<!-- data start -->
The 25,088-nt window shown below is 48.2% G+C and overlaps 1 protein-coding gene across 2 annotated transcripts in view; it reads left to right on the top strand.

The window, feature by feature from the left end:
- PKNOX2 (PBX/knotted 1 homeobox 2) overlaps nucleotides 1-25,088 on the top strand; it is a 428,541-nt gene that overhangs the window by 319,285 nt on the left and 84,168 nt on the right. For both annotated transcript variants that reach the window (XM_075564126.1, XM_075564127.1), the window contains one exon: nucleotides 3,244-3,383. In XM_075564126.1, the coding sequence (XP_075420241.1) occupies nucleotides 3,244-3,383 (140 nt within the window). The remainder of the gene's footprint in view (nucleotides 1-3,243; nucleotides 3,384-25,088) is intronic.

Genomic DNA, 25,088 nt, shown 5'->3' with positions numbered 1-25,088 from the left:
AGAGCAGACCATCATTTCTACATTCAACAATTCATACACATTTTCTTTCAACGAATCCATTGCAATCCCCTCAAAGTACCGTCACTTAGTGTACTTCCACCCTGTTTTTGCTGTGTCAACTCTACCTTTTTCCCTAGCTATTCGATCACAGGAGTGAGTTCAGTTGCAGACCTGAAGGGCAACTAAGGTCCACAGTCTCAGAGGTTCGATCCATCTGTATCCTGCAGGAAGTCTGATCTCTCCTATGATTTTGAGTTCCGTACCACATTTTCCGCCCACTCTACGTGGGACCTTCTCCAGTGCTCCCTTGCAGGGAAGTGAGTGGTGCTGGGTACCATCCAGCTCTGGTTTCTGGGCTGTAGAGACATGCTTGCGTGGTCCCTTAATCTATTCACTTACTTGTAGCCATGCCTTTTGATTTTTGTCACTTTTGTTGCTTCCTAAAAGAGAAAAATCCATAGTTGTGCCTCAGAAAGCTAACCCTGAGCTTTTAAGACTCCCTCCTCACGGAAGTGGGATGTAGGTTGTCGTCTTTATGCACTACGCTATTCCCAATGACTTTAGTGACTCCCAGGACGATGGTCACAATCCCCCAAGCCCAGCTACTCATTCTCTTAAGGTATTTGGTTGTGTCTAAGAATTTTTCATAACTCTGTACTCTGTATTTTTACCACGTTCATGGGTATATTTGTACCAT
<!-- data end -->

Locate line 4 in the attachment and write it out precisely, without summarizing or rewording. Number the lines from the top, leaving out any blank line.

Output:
Genomic DNA, 25,088 nt, shown 5'->3' with positions numbered 1-25,088 from the left: